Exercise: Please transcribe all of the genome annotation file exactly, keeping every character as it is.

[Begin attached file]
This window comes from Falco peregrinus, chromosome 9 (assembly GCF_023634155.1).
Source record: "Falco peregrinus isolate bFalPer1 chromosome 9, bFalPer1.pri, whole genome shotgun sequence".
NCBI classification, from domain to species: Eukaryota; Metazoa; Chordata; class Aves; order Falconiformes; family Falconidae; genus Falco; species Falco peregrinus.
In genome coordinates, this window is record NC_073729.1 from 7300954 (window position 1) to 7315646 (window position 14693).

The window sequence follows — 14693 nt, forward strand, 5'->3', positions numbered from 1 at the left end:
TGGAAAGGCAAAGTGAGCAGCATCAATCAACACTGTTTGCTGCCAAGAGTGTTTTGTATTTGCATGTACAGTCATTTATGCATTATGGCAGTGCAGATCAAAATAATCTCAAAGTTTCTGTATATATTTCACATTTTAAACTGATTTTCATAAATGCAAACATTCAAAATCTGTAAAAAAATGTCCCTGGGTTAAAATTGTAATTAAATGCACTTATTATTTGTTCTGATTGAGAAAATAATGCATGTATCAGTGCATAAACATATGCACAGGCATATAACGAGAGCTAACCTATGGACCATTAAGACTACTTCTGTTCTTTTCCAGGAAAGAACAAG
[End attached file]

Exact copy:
This window comes from Falco peregrinus, chromosome 9 (assembly GCF_023634155.1).
Source record: "Falco peregrinus isolate bFalPer1 chromosome 9, bFalPer1.pri, whole genome shotgun sequence".
NCBI classification, from domain to species: Eukaryota; Metazoa; Chordata; class Aves; order Falconiformes; family Falconidae; genus Falco; species Falco peregrinus.
In genome coordinates, this window is record NC_073729.1 from 7300954 (window position 1) to 7315646 (window position 14693).

The window sequence follows — 14693 nt, forward strand, 5'->3', positions numbered from 1 at the left end:
TGGAAAGGCAAAGTGAGCAGCATCAATCAACACTGTTTGCTGCCAAGAGTGTTTTGTATTTGCATGTACAGTCATTTATGCATTATGGCAGTGCAGATCAAAATAATCTCAAAGTTTCTGTATATATTTCACATTTTAAACTGATTTTCATAAATGCAAACATTCAAAATCTGTAAAAAAATGTCCCTGGGTTAAAATTGTAATTAAATGCACTTATTATTTGTTCTGATTGAGAAAATAATGCATGTATCAGTGCATAAACATATGCACAGGCATATAACGAGAGCTAACCTATGGACCATTAAGACTACTTCTGTTCTTTTCCAGGAAAGAACAAG